The “Weinstein Clause”, which has been making appearances recently in some M&A term sheets, provides one means of calculating costs associated with GBV. In addition to settlement expenses, it also incorporates costs associated with dinged brand/customer/employee loyalty, also known as “headline,” “reputation,” or “controversy” risks. Under this clause, the acquired firm is required to set aside up to 10% of the transaction to settle gender-related incidents that may be filed post-close. A 10% haircut on an equity payout to both investors and key executives should raise some eyebrows.
It remains to be seen if exercising this valuation claw back provision might also trigger a renegotiation of the terms of any potential financing, specifically debt, of the deal. These events are usually symptoms of a much more pervasive culture that may be hiding other, potentially even more costly land mines. It will also be interesting to track the stock price/value destruction of the acquiring firm should the clause be triggered.
As more data are collected, the hypothesis that corporate culture causally impacts beta, and thus discount rates, as referenced in research by the Sustainability Accounting Standards Board, should receive more analysis. In fact, this observation is being supported by a coalition of Asset Owners with $3 trillion AUM in a petition to the SEC to make disclosures of human capital management data mandatory to investors as this data would seem to be material.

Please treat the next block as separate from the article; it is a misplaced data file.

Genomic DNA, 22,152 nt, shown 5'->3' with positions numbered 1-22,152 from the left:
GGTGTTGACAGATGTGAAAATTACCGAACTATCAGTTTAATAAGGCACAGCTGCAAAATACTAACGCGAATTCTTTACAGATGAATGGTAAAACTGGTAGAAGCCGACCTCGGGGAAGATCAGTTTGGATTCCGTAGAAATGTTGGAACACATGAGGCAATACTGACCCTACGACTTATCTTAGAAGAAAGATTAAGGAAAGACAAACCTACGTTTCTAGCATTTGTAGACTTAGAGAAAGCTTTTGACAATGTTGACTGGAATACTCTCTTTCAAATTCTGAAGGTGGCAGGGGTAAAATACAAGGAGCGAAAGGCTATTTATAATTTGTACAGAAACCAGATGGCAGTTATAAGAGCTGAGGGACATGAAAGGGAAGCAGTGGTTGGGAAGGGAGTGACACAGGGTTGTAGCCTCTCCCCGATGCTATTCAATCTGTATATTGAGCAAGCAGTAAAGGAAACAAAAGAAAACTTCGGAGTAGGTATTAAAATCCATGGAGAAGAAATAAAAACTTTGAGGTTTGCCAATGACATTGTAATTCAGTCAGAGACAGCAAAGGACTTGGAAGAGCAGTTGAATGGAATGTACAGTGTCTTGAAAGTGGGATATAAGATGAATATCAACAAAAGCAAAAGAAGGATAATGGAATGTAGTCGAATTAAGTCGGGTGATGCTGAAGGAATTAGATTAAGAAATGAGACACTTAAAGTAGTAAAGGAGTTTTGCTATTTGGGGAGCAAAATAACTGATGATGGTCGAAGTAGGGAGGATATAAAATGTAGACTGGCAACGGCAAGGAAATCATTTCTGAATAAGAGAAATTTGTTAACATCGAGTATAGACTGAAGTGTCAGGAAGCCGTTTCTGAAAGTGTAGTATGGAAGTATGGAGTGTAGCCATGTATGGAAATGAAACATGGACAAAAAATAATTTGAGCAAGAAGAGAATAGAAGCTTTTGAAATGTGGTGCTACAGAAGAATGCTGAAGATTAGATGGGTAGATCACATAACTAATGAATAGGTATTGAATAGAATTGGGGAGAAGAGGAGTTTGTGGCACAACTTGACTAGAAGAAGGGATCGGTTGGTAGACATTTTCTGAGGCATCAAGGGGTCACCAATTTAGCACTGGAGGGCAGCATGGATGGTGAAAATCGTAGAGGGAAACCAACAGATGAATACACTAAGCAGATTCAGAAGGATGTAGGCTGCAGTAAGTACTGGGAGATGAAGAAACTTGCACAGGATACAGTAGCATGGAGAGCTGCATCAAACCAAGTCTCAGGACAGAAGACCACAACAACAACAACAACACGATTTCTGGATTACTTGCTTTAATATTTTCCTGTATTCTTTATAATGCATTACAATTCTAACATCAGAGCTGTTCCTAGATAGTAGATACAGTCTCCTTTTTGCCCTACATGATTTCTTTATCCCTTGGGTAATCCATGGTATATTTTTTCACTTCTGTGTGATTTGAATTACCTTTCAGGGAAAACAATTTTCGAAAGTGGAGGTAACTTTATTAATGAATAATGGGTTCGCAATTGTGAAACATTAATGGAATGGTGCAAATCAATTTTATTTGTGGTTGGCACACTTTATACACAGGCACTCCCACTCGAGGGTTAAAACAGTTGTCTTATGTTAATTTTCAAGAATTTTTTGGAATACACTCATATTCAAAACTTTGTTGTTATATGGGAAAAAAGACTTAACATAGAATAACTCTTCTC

Cost of Capital: The Interplay Among Legislation, Government, and Employers
So, how does all of this impact the costs of debt and equity financing? Let’s start at the nation-state level. If a country lacks appropriate legislation, there would seem to be a higher probability of incidents of GBV and its downstream economic lacerations. When properly factored into analyses, these costs will hurt credit ratings—probably in the Institutional Strength category—and thus increase borrowing rates.
For example, both India and Japan (where #MeToo has been altered to #WeToo for cultural reasons), with a combined headcount of roughly 600 million women, lack spousal abuse legislation that categorizes the violence as a crime. Russia recently rolled back gender-protections. These countries sovereign debt issuances should be examined in the light of these very real impacts to economic growth.